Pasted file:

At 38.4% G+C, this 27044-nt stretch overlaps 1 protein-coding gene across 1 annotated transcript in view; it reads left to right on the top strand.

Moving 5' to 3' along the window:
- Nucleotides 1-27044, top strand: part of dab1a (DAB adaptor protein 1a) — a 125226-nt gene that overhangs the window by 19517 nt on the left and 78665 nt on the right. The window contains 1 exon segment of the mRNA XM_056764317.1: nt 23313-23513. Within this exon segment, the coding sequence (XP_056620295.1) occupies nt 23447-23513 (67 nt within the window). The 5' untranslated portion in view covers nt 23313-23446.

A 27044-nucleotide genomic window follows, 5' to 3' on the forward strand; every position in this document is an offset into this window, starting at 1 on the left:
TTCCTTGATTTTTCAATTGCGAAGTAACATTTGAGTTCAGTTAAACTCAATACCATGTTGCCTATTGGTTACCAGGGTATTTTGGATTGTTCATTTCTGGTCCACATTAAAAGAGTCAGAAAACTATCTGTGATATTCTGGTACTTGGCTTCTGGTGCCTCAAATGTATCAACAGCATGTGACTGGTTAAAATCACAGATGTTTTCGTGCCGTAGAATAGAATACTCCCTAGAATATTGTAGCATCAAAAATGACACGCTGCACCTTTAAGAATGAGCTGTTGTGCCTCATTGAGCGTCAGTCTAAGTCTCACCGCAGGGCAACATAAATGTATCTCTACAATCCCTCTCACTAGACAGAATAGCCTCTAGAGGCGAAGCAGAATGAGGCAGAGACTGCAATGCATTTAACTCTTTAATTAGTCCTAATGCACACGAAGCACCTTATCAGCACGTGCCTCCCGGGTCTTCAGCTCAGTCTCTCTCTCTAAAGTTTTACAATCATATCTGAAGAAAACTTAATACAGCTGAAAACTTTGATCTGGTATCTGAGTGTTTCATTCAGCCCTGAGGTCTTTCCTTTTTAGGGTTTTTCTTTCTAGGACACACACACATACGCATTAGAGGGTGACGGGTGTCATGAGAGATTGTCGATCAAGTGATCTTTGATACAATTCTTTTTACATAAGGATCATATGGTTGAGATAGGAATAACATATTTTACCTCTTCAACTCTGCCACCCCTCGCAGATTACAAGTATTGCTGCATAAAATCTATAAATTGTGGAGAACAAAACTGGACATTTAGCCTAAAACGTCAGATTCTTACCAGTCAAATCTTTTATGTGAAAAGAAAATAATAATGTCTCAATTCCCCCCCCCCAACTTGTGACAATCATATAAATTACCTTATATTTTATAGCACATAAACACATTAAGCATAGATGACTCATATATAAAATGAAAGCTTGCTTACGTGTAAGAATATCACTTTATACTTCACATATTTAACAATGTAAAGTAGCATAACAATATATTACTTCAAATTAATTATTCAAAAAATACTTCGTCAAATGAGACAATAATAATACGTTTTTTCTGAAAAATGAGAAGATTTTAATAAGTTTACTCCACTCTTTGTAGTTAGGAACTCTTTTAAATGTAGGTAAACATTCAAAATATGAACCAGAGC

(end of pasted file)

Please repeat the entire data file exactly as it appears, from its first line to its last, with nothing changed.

At 38.4% G+C, this 27044-nt stretch overlaps 1 protein-coding gene across 1 annotated transcript in view; it reads left to right on the top strand.

Moving 5' to 3' along the window:
- Nucleotides 1-27044, top strand: part of dab1a (DAB adaptor protein 1a) — a 125226-nt gene that overhangs the window by 19517 nt on the left and 78665 nt on the right. The window contains 1 exon segment of the mRNA XM_056764317.1: nt 23313-23513. Within this exon segment, the coding sequence (XP_056620295.1) occupies nt 23447-23513 (67 nt within the window). The 5' untranslated portion in view covers nt 23313-23446.

A 27044-nucleotide genomic window follows, 5' to 3' on the forward strand; every position in this document is an offset into this window, starting at 1 on the left:
TTCCTTGATTTTTCAATTGCGAAGTAACATTTGAGTTCAGTTAAACTCAATACCATGTTGCCTATTGGTTACCAGGGTATTTTGGATTGTTCATTTCTGGTCCACATTAAAAGAGTCAGAAAACTATCTGTGATATTCTGGTACTTGGCTTCTGGTGCCTCAAATGTATCAACAGCATGTGACTGGTTAAAATCACAGATGTTTTCGTGCCGTAGAATAGAATACTCCCTAGAATATTGTAGCATCAAAAATGACACGCTGCACCTTTAAGAATGAGCTGTTGTGCCTCATTGAGCGTCAGTCTAAGTCTCACCGCAGGGCAACATAAATGTATCTCTACAATCCCTCTCACTAGACAGAATAGCCTCTAGAGGCGAAGCAGAATGAGGCAGAGACTGCAATGCATTTAACTCTTTAATTAGTCCTAATGCACACGAAGCACCTTATCAGCACGTGCCTCCCGGGTCTTCAGCTCAGTCTCTCTCTCTAAAGTTTTACAATCATATCTGAAGAAAACTTAATACAGCTGAAAACTTTGATCTGGTATCTGAGTGTTTCATTCAGCCCTGAGGTCTTTCCTTTTTAGGGTTTTTCTTTCTAGGACACACACACATACGCATTAGAGGGTGACGGGTGTCATGAGAGATTGTCGATCAAGTGATCTTTGATACAATTCTTTTTACATAAGGATCATATGGTTGAGATAGGAATAACATATTTTACCTCTTCAACTCTGCCACCCCTCGCAGATTACAAGTATTGCTGCATAAAATCTATAAATTGTGGAGAACAAAACTGGACATTTAGCCTAAAACGTCAGATTCTTACCAGTCAAATCTTTTATGTGAAAAGAAAATAATAATGTCTCAATTCCCCCCCCCCAACTTGTGACAATCATATAAATTACCTTATATTTTATAGCACATAAACACATTAAGCATAGATGACTCATATATAAAATGAAAGCTTGCTTACGTGTAAGAATATCACTTTATACTTCACATATTTAACAATGTAAAGTAGCATAACAATATATTACTTCAAATTAATTATTCAAAAAATACTTCGTCAAATGAGACAATAATAATACGTTTTTTCTGAAAAATGAGAAGATTTTAATAAGTTTACTCCACTCTTTGTAGTTAGGAACTCTTTTAAATGTAGGTAAACATTCAAAATATGAACCAGAGC